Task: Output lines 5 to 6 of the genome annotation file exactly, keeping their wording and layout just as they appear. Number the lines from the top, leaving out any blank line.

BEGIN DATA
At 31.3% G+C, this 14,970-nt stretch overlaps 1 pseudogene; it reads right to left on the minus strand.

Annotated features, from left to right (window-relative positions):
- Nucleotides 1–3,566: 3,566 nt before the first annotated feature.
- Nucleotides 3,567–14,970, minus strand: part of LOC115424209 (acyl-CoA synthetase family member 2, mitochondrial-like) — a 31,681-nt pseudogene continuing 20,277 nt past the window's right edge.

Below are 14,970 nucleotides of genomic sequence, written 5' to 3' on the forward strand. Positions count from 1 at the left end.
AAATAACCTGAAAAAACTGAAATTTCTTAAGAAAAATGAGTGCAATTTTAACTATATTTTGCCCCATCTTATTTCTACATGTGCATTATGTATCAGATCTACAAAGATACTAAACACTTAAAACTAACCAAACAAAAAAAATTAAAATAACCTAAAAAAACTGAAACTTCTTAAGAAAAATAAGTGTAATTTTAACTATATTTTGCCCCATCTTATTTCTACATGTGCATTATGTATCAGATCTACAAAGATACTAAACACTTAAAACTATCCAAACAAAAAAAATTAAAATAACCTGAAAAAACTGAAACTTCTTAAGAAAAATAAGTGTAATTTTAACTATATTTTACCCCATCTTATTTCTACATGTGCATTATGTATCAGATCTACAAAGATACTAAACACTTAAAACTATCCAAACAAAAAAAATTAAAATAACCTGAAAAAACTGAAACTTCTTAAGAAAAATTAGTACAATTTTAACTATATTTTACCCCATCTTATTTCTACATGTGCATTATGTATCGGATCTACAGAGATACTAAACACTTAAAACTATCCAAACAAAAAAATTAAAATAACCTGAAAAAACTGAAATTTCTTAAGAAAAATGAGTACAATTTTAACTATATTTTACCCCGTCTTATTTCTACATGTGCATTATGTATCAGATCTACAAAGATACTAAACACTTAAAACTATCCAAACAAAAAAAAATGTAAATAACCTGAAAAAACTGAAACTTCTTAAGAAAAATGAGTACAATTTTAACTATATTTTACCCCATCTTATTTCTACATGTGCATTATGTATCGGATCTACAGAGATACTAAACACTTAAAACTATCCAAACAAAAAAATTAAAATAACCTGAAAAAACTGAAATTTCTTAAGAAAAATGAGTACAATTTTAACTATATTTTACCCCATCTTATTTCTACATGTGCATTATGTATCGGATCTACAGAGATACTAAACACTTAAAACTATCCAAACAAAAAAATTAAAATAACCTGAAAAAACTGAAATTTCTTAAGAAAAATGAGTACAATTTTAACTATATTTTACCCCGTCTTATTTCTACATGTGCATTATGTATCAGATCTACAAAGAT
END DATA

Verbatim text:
Below are 14,970 nucleotides of genomic sequence, written 5' to 3' on the forward strand. Positions count from 1 at the left end.
AAATAACCTGAAAAAACTGAAATTTCTTAAGAAAAATGAGTGCAATTTTAACTATATTTTGCCCCATCTTATTTCTACATGTGCATTATGTATCAGATCTACAAAGATACTAAACACTTAAAACTAACCAAACAAAAAAAATTAAAATAACCTAAAAAAACTGAAACTTCTTAAGAAAAATAAGTGTAATTTTAACTATATTTTGCCCCATCTTATTTCTACATGTGCATTATGTATCAGATCTACAAAGATACTAAACACTTAAAACTATCCAAACAAAAAAAATTAAAATAACCTGAAAAAACTGAAACTTCTTAAGAAAAATAAGTGTAATTTTAACTATATTTTACCCCATCTTATTTCTACATGTGCATTATGTATCAGATCTACAAAGATACTAAACACTTAAAACTATCCAAACAAAAAAAATTAAAATAACCTGAAAAAACTGAAACTTCTTAAGAAAAATTAGTACAATTTTAACTATATTTTACCCCATCTTATTTCTACATGTGCATTATGTATCGGATCTACAGAGATACTAAACACTTAAAACTATCCAAACAAAAAAATTAAAATAACCTGAAAAAACTGAAATTTCTTAAGAAAAATGAGTACAATTTTAACTATATTTTACCCCGTCTTATTTCTACATGTGCATTATGTATCAGATCTACAAAGATACTAAACACTTAAAACTATCCAAACAAAAAAAAATGTAAATAACCTGAAAAAACTGAAACTTCTTAAGAAAAATGAGTACAATTTTAACTATATTTTACCCCATCTTATTTCTACATGTGCATTATGTATCGGATCTACAGAGATACTAAACACTTAAAACTATCCAAACAAAAAAATTAAAATAACCTGAAAAAACTGAAATTTCTTAAGAAAAATGAGTACAATTTTAACTATATTTTACCCCATCTTATTTCTACATGTGCATTATGTATCGGATCTACAGAGATACTAAACACTTAAAACTATCCAAACAAAAAAATTAAAATAACCTGAAAAAACTGAAATTTCTTAAGAAAAATGAGTACAATTTTAACTATATTTTACCCCGTCTTATTTCTACATGTGCATTATGTATCAGATCTACAAAGAT